26. Anonymous says

    Good! Now I might be able to get a Yellowstone puck! Not looking for the set, just this single puck. It's for the memories! Yes, this news does rock!

  27. Anonymous says

    This was a smart move by Moy. But, there seems to be a problem with all this.Who will enforce this and how will it be policed? Is the Fed going to now be the Coin police? I think not. Moy has also done the US Mint no good for the future sale of the other 27,000 due to be produced and sold to the public in 2011. I'm almost sure that they will have about the same mark up as they do on the Proof ASE silver. That would put those coins at a higher premium which WILL cause more people to go after these coins even though the mintage will be higher. I'm pretty sure a lower mintage will carry a higher premium. Or has Moy moved to not selling the numismatic version to the public at all and scrapping the idea of a 2011 release of the 27,000 5 oz ATBs? Either way this has proven to be quite interesting and even if the APs are kept to a low premium. There will always be idiots and their money on feebay who will drive prices to idiotic levels in the secondary markets that they will likely never recover from. It's nice to see a little fairness coming from the US Mint. But, I just don't see how they will possibly be able to enforce this with great accuracy.

  28. Mint News Blog says

    "the authorized dealers can just hold their coins. or sell it to close friends and business associate at a 10% mark up. and later on sell it big at ebay or hungry collectors."

    If the AP's participate, they are forced to distribute all of them. See condition #1.

    "Authorized Purchasers shall make available for sale to the public all 2010 America the Beautiful Silver Bullion Coins that they acquire."

    If they sell to their close friends or business associates, they can sell them one each.

  29. Anonymous says

    "i can not believe their are people on ebay paying over $2700.00 for 25 oz. of silver ,they have lost their minds"
    Dear sir, just the other day this "ONE OUNCE" had sold, so what's your point ?

    (NGC 1995 w proof silver eagle PF 69 ult cam 10th ann. 23 Bids
    Sold $3,000.00 End Date:Dec-06 11:08)

  30. Anonymous says

    I have a question. What if I just want to purchase one coin and not the 5 coin "set". Am I S.O.L. ?

  31. Anonymous says

    No where do I see that the US Mint stipulated that the APs could not have these coins submitted for grading. Just hypothetically speaking, Isn't this what many of the APs do to increase profits? How are the TPGs poised for this news? Do they already have their pipe dream price guide ready to roll for the ATBs? Are the TPGs ready for grading these at all? Will we see a legal battle and issue over this price controlling?

    I in no way condone the act of outrageous mark ups due to a certain grade or mintage of a bullion coin. But how will the US Mint contend with such legal issues like unethical TPG suggested price guides? After reading the full terms and conditions. I saw no mention of the TPG mark ups. Could this possibly be the loop hole all the APs will attempt to jump through with legal representation.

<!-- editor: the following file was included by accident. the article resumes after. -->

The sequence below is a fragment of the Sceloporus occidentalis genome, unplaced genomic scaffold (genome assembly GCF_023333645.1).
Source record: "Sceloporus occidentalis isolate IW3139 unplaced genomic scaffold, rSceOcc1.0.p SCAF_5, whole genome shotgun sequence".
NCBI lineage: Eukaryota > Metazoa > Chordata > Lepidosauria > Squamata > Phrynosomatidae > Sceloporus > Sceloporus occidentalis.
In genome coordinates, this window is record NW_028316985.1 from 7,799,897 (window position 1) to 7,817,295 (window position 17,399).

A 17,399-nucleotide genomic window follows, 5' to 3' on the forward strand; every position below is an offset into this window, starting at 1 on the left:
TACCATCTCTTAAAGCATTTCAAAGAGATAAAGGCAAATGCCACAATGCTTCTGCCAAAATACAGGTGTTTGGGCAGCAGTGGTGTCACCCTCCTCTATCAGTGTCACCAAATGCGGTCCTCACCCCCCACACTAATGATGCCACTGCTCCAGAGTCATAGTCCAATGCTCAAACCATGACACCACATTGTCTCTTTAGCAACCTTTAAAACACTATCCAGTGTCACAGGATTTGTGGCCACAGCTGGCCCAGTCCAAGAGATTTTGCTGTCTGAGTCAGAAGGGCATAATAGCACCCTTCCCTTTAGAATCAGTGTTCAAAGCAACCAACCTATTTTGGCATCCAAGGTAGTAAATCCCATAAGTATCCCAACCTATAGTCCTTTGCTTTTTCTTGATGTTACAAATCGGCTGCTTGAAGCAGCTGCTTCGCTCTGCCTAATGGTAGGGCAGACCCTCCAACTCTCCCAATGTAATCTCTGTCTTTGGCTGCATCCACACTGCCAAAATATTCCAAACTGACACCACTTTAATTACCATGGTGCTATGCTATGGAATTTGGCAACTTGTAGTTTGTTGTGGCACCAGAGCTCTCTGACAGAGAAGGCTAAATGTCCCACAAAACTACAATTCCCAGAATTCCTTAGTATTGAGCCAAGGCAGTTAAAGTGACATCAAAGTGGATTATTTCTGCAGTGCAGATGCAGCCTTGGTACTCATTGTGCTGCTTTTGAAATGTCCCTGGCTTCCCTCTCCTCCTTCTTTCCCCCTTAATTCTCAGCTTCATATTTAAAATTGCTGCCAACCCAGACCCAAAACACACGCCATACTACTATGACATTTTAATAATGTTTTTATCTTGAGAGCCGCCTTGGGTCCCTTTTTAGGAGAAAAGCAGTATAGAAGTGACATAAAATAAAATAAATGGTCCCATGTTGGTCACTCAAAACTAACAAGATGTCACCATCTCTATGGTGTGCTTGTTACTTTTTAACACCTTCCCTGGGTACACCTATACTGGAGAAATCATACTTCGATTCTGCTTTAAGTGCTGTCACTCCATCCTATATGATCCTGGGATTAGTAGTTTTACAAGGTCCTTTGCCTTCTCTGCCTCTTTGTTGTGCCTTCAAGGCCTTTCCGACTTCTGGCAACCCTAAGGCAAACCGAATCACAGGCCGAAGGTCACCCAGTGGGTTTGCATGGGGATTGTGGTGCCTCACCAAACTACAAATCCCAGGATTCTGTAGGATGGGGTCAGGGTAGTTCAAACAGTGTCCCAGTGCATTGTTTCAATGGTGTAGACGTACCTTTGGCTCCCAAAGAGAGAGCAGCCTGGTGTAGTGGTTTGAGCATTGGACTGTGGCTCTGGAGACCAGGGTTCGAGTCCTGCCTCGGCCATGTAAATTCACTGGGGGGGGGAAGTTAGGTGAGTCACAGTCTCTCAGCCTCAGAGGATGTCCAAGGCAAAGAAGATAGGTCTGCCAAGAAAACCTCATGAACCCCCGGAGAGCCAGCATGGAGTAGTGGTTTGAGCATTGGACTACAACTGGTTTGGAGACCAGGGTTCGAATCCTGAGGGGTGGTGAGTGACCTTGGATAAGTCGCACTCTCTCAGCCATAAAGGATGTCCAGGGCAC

After reading the quote below this sure will prove to be a very interesting outcome when we all look back on this major stand by Mr Moy. This quote looks to me to be quite serious with a major loop hole we may witness APs trying to jump through.

    I hate to say it but I sure hope Moy is smart enough not to allow such a loop hole to exist. All I can say for now is. I bet there are many wheels turning in many directions to make sure that the maximum premiums can be obtained by the powers that are used to business as usual.

    "For authorized purchasers who acknowledge and agree to the terms of distribution for the America the Beautiful Silver Bullion Coins, the US Mint has reserved the right “to examine and audit all of the Authorized Purchaser’s books, records, documents, and other data to ensure that they have complied with the terms and conditions herein. Violation of any one of the above outlined terms and conditions may be grounds for suspension or permanent removal from the United States Mint’s Authorized Purchaser distribution network.”

  32. Anonymous says

    I'm still not sure when to buy ?? Tomorrow on "re-release day" or on the 20th ?? Help me get my set !!!

  33. Anonymous says

    So in all this ciaos, will the US Mint be issuing the 27,000 numismatic versions in 2011? If they are, what will their prices be set at. This story is unfolding without all the answers needed for a good educated guess on which version to try to obtain. Any answers are helpful and we appreciate your efforts to bring the latest news about this latest AP fiasco at the US Mint.

  34. Anonymous says

    To: No where do I see that the US Mint stipulated that the APs could not have these coins submitted for grading. Just hypothetically speaking, Isn't this what many of the APs do to increase profits? "

    What part of the article that says that the AP's must sell to the public at a premium of no more that 10% did you not understand??

    There is not a TPG loophole.

  35. Anonymous says